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Report: Crew of doomed Ethiopia jet followed procedures

By ELIAS MESERET Associated Press

ADDIS ABABA, Ethiopia (AP) — The crew of the Ethiopian Airlines jet that crashed shortly after takeoff last month performed all of the procedures recommended by Boeing when the plane started to nose dive but could not control it, according to a preliminary report released Thursday by Ethiopia's government.

The report was based on data from the recorders of the Boeing 737 Max 8. Boeing declined to comment pending its review of the report.

The Max 8 has been under scrutiny since a Lion Air flight crashed off the coast of Indonesia under similar circumstances in October.

Investigators are looking into the role of a flight-control system known by its acronym, MCAS, which under some circumstances can automatically lower the plane's nose to prevent an aerodynamic stall. The Max has been grounded worldwide pending a software fix that Boeing is rolling out, which still needs approval from the Federal Aviation Administration and other regulators.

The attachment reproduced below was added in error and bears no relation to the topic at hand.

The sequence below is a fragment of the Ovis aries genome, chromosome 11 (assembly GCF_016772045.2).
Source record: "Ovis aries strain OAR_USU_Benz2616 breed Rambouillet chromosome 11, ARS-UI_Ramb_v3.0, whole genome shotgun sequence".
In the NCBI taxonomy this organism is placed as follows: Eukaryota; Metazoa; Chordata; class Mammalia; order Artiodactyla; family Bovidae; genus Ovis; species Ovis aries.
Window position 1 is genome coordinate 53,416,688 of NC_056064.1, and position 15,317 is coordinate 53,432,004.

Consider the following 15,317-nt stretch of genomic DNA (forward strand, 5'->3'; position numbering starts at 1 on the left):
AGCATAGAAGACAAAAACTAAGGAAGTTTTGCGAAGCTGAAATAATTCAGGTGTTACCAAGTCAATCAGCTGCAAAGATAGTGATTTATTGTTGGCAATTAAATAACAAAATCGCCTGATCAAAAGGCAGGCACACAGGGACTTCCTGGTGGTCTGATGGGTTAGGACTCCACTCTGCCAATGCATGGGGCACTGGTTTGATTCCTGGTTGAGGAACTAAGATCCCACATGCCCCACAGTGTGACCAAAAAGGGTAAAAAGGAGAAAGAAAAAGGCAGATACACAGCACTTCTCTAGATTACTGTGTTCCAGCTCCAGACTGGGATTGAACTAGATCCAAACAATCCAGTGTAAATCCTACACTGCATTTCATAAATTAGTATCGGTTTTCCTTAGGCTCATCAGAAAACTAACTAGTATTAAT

The Ethiopian Airlines jet crashed shortly after takeoff from Addis Ababa on March 10, killing all 157 on board.

Boeing is the focus of investigations by the U.S. Justice Department, the Transportation Department's inspector general, and congressional committees. Investigations are also looking at the role of the Federal Aviation Administration in the U.S., which certified the Max in 2017 and declined to ground it after the first deadly crash in October.

The FAA said in a statement that it is continuing to work toward a full understanding of what happened and will take appropriate action as findings become available.

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